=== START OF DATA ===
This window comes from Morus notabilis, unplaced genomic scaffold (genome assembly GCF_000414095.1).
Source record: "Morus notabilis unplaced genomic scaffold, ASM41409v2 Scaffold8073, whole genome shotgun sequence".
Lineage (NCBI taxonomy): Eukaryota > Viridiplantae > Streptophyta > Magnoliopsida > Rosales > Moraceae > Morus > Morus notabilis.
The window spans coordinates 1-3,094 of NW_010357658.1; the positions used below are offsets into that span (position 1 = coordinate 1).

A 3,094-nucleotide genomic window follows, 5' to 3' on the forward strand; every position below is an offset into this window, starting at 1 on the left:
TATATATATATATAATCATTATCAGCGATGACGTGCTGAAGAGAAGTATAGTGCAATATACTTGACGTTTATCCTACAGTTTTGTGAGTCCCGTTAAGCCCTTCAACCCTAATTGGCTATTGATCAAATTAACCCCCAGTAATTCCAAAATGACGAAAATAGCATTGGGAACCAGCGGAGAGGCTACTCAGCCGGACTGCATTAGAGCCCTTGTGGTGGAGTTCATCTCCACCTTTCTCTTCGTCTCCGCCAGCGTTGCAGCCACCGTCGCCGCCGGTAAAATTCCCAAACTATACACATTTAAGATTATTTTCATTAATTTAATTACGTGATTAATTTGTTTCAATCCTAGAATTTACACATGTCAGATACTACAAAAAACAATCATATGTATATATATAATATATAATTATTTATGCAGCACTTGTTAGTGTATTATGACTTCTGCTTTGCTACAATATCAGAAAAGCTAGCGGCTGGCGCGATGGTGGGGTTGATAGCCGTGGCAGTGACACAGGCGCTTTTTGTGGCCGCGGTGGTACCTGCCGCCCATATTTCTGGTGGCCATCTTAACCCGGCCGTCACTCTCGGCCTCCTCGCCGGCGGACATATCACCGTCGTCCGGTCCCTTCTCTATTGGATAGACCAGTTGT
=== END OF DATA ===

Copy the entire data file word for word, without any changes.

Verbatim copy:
This window comes from Morus notabilis, unplaced genomic scaffold (genome assembly GCF_000414095.1).
Source record: "Morus notabilis unplaced genomic scaffold, ASM41409v2 Scaffold8073, whole genome shotgun sequence".
Lineage (NCBI taxonomy): Eukaryota > Viridiplantae > Streptophyta > Magnoliopsida > Rosales > Moraceae > Morus > Morus notabilis.
The window spans coordinates 1-3,094 of NW_010357658.1; the positions used below are offsets into that span (position 1 = coordinate 1).

A 3,094-nucleotide genomic window follows, 5' to 3' on the forward strand; every position below is an offset into this window, starting at 1 on the left:
TATATATATATATAATCATTATCAGCGATGACGTGCTGAAGAGAAGTATAGTGCAATATACTTGACGTTTATCCTACAGTTTTGTGAGTCCCGTTAAGCCCTTCAACCCTAATTGGCTATTGATCAAATTAACCCCCAGTAATTCCAAAATGACGAAAATAGCATTGGGAACCAGCGGAGAGGCTACTCAGCCGGACTGCATTAGAGCCCTTGTGGTGGAGTTCATCTCCACCTTTCTCTTCGTCTCCGCCAGCGTTGCAGCCACCGTCGCCGCCGGTAAAATTCCCAAACTATACACATTTAAGATTATTTTCATTAATTTAATTACGTGATTAATTTGTTTCAATCCTAGAATTTACACATGTCAGATACTACAAAAAACAATCATATGTATATATATAATATATAATTATTTATGCAGCACTTGTTAGTGTATTATGACTTCTGCTTTGCTACAATATCAGAAAAGCTAGCGGCTGGCGCGATGGTGGGGTTGATAGCCGTGGCAGTGACACAGGCGCTTTTTGTGGCCGCGGTGGTACCTGCCGCCCATATTTCTGGTGGCCATCTTAACCCGGCCGTCACTCTCGGCCTCCTCGCCGGCGGACATATCACCGTCGTCCGGTCCCTTCTCTATTGGATAGACCAGTTGT